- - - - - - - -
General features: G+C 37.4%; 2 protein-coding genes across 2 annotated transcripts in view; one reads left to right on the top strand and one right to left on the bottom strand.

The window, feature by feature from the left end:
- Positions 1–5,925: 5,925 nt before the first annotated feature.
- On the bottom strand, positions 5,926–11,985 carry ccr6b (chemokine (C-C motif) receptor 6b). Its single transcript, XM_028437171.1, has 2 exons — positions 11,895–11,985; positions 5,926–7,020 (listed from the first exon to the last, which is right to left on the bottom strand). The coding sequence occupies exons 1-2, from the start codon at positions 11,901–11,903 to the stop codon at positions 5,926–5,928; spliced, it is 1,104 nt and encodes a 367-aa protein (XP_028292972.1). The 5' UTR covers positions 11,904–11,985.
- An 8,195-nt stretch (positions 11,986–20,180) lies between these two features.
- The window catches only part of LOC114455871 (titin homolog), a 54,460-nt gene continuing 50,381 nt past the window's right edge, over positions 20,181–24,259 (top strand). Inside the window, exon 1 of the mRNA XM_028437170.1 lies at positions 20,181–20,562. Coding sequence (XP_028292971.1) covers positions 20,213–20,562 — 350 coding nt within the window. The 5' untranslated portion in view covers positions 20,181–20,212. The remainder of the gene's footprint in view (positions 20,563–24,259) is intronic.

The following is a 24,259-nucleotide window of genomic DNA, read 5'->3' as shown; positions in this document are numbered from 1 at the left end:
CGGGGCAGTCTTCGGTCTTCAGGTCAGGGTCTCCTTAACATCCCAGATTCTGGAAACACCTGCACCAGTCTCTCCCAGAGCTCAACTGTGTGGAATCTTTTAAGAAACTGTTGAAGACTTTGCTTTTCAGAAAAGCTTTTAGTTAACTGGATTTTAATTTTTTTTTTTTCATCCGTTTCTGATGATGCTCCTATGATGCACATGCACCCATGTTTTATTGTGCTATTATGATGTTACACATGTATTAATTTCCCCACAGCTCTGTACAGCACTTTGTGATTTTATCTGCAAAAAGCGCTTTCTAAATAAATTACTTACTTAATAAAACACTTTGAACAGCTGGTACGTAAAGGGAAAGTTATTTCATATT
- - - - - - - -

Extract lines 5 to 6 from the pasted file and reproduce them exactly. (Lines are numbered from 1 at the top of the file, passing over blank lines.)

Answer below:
- An 8,195-nt stretch (positions 11,986–20,180) lies between these two features.
- The window catches only part of LOC114455871 (titin homolog), a 54,460-nt gene continuing 50,381 nt past the window's right edge, over positions 20,181–24,259 (top strand). Inside the window, exon 1 of the mRNA XM_028437170.1 lies at positions 20,181–20,562. Coding sequence (XP_028292971.1) covers positions 20,213–20,562 — 350 coding nt within the window. The 5' untranslated portion in view covers positions 20,181–20,212. The remainder of the gene's footprint in view (positions 20,563–24,259) is intronic.